European Union laws setting minimum rights for defendants and victims are in the interests of British citizens, but the government was right not to sign up to a Lisbon treaty proposal guaranteeing suspects access to a lawyer, a committee of peers has said.
The Lords Justice and Institutions EU sub-committee reported this week: ‘There are legitimate concerns that EU citizens who find themselves involved in the criminal justice system of another member state, either as defendants or victims of crime, are disadvantaged.’
British citizens, who are ‘accustomed to high standards of legal protection at home’, may find themselves with fewer rights than they would expect in their own country, the report says.
The report follows the committee’s enquiry into the growing body of EU criminal justice legislation and its likely effect on British citizens, during which it heard evidence from the Law Society and the Bar Council.
It found: ‘There is a widespread perception that the development of cross-border law enforcement measures has not been matched by balancing measures to ensure the rights of those defendants and victims involved.’
To date, it said, the EU legislative effort has prioritised law enforcement, with a focus on facilitating mutual recognition - so that decisions made by the judicial authorities of member states are given effect by the judicial authorities of another.
The committee welcomed the 2009 Lisbon treaty, which put in place ‘road maps’ of planned legislation to secure defendants and victims rights,
It says such road maps are the best way to protect British people from possible legal problems abroad and recommends that the government take a positive approach to opting in to such EU legislation.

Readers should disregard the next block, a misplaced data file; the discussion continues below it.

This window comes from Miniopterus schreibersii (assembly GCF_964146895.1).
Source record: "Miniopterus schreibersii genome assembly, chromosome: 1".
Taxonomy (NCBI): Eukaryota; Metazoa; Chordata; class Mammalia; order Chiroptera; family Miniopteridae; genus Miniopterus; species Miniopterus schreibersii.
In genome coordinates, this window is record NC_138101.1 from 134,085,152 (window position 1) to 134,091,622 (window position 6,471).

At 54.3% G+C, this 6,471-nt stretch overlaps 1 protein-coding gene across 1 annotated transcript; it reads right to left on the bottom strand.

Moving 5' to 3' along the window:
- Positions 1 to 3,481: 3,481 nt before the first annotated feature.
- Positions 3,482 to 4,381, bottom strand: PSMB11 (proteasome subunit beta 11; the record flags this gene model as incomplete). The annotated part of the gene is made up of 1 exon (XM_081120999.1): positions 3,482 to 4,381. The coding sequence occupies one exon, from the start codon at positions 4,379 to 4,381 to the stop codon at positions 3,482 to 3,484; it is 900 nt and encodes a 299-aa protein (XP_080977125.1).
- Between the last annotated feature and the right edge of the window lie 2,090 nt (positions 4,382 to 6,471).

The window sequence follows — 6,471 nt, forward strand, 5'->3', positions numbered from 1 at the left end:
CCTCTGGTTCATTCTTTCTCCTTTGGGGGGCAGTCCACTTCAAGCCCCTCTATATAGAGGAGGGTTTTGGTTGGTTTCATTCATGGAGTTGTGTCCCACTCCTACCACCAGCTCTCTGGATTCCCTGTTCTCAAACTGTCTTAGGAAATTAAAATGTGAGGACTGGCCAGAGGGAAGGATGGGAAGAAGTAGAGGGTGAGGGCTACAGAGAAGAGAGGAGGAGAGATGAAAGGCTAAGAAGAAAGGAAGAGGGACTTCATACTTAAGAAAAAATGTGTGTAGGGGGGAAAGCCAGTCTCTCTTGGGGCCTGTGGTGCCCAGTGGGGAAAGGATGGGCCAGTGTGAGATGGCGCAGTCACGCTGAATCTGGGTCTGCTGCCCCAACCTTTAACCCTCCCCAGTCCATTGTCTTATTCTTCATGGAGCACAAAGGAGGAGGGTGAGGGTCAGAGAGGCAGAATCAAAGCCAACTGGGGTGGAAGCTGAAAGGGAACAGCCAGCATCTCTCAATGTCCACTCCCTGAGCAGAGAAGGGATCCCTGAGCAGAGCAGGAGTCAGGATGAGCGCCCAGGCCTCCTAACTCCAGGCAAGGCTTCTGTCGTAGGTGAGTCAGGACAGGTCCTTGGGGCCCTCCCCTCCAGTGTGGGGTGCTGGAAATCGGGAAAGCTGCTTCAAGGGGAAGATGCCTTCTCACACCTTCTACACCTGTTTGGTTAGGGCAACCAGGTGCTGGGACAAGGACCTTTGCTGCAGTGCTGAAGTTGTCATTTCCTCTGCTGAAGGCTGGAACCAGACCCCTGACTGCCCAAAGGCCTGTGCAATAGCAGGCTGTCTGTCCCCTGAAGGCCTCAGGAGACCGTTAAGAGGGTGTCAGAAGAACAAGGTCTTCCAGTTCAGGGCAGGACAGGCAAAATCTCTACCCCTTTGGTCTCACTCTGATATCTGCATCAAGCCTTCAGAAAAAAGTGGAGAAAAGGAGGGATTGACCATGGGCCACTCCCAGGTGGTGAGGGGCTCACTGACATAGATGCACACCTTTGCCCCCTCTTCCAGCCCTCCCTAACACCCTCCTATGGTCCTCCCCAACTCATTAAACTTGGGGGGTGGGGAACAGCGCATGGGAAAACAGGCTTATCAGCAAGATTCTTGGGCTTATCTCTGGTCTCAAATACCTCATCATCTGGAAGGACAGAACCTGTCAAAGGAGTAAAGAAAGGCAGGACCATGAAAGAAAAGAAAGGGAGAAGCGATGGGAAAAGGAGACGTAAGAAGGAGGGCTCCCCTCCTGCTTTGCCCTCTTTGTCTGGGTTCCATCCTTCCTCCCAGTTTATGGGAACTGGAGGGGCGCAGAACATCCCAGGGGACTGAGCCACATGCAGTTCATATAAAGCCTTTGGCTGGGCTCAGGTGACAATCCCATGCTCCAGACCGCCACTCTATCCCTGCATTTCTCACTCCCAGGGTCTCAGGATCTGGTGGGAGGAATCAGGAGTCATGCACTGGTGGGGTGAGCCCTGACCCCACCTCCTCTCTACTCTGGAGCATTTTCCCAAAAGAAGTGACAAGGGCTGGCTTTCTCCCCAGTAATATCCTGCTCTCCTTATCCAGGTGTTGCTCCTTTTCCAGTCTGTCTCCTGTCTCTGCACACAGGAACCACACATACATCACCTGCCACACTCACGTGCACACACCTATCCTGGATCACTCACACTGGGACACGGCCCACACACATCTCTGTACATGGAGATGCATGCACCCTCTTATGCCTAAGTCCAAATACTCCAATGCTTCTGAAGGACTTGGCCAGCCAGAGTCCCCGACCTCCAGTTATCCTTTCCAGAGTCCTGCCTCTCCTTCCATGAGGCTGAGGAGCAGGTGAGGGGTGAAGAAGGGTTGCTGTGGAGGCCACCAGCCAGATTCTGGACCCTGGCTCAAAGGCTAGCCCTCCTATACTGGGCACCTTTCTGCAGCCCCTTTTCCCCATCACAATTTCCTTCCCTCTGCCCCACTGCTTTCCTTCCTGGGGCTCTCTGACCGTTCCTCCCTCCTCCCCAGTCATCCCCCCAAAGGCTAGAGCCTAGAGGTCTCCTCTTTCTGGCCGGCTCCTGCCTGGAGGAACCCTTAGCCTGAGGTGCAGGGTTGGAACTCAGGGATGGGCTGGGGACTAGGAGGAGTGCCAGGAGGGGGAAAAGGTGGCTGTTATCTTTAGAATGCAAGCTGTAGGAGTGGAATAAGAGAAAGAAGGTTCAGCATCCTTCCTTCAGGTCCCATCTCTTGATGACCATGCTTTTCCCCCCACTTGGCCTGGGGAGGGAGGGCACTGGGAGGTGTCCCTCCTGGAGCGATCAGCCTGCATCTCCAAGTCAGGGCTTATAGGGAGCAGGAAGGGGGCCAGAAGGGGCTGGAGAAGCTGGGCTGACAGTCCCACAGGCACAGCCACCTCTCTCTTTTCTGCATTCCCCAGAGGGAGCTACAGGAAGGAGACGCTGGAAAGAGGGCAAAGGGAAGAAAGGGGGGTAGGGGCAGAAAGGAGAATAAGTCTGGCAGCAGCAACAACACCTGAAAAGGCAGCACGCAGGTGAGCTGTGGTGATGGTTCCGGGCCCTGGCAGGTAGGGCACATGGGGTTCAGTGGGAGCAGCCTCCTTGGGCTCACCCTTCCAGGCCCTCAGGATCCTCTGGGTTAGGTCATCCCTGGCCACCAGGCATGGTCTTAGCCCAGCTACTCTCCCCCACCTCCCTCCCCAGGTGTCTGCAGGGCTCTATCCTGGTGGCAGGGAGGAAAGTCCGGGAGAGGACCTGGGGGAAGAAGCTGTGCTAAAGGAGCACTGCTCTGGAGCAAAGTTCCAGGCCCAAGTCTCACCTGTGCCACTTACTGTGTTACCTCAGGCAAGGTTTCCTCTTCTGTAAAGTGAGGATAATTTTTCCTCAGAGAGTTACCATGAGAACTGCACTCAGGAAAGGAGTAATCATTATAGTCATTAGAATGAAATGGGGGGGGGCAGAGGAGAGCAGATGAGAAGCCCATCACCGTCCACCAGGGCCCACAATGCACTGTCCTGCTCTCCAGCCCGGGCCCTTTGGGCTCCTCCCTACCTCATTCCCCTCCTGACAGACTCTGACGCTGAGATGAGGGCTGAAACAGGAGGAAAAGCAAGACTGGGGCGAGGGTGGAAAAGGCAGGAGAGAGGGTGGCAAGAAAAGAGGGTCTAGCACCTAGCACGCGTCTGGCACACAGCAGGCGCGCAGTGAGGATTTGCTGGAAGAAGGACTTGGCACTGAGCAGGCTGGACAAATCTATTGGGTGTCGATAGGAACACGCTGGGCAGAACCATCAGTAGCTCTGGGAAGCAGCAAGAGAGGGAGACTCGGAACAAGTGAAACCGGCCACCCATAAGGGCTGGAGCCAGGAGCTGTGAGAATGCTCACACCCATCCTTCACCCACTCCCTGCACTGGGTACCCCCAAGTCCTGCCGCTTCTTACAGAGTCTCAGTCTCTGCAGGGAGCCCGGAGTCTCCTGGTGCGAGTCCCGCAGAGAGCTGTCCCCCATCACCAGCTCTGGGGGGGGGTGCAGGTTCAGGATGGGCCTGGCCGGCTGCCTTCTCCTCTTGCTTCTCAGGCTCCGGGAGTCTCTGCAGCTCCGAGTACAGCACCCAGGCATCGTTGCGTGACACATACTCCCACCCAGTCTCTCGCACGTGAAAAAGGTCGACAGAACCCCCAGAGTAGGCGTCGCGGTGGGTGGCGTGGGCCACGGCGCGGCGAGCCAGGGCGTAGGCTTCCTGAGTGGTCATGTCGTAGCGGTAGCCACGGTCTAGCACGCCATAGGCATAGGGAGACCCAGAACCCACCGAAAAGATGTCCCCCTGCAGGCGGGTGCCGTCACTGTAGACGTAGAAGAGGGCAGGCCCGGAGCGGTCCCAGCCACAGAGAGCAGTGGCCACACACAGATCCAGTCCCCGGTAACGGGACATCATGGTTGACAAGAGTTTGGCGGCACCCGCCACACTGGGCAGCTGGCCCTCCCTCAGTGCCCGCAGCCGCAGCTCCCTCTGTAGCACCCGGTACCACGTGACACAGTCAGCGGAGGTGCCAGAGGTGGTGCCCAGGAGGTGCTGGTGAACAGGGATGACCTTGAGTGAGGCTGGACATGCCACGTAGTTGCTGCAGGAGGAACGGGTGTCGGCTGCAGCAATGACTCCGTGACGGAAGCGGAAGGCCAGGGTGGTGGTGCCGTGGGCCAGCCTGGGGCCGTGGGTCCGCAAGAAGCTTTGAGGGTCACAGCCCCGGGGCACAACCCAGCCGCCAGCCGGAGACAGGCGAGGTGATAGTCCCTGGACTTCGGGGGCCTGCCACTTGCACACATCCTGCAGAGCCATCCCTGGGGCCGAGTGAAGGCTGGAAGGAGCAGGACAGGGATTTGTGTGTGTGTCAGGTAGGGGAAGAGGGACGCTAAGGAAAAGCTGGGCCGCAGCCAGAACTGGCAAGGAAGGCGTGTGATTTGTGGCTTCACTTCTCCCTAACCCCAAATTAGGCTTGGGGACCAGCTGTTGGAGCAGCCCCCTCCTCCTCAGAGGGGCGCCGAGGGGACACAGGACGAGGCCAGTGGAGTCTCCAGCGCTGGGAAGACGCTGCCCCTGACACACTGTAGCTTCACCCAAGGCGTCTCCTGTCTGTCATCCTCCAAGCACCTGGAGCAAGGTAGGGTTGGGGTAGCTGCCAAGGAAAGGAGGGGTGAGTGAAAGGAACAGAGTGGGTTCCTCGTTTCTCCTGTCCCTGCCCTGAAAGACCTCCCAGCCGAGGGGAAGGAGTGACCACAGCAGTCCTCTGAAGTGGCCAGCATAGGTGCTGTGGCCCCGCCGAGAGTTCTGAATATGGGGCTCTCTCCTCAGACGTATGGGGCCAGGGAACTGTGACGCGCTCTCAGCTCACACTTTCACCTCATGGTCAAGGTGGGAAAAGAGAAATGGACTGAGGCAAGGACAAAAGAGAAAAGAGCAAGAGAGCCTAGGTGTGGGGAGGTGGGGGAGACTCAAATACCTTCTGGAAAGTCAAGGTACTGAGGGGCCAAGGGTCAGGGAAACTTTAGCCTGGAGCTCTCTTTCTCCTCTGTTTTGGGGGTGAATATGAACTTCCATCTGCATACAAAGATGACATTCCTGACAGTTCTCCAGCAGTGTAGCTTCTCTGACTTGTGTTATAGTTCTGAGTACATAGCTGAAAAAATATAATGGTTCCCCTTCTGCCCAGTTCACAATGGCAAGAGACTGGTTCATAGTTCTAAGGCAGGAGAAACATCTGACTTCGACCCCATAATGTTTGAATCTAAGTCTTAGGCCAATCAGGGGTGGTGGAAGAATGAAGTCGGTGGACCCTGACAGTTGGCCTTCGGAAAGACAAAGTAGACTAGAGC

However, it accepts that there are problems in incorporating the rules into the UK’s criminal law systems and agrees with the government that the proposal for access to a lawyer in the current road map proposal would be ‘too disruptive for the UK criminal justice systems’, supporting its decision not to opt in.
But the committee hopes the outcome of the negotiations on the directive would be legislation that the UK could opt in to. It concludes that the government should continue to look favourably in principle at opting in to further road map legislation, bearing in mind particularly the influence that the UK can have in raising standards across the EU.
But it recommends that, before the European Commission expands its criminal justice policy, the road map legislation should be put in place and its impact assessed.
Committee chair Lord Bowness said: ‘Significant EU law enforcement legislation such as the European arrest warrant now needs to be complemented by measures protecting European citizens.
‘By establishing minimum legal rights for both defendants and victims, regardless of which EU member state they are from, we can ensure that British citizens are guaranteed a high level of care and protection, regardless of where they might find themselves in trouble,’ he said.
‘However, we recognise that EU legislation could easily cause significant problems as member states have such diverse national laws. To protect against this, we recommend that the minimum rights set at EU level should be firmly grounded in the European Court of Human Rights and other international law norms.’
A Law Society spokeswoman said the Society supports the principle of improving procedural rights provision in criminal proceedings across the EU and supports the current initiative for a directive on the right of access to a lawyer.
Head of policy at Fair Trials International Catherine Heard, said: ‘We are delighted that this report sees a clear need for safeguards to be built into EU law for basic rights like access to an interpreter and a lawyer, which are fundamental to a fair trial but are sadly under-protected in many EU countries.
‘This report echoes what Fair Trials International has been saying for years - prosecution measures like the European arrest warrant have been prioritised, at the expense of these crucial defence rights.’
She added ‘The UK must work with its EU partners to get these safeguards right, or more cases of injustice will follow.’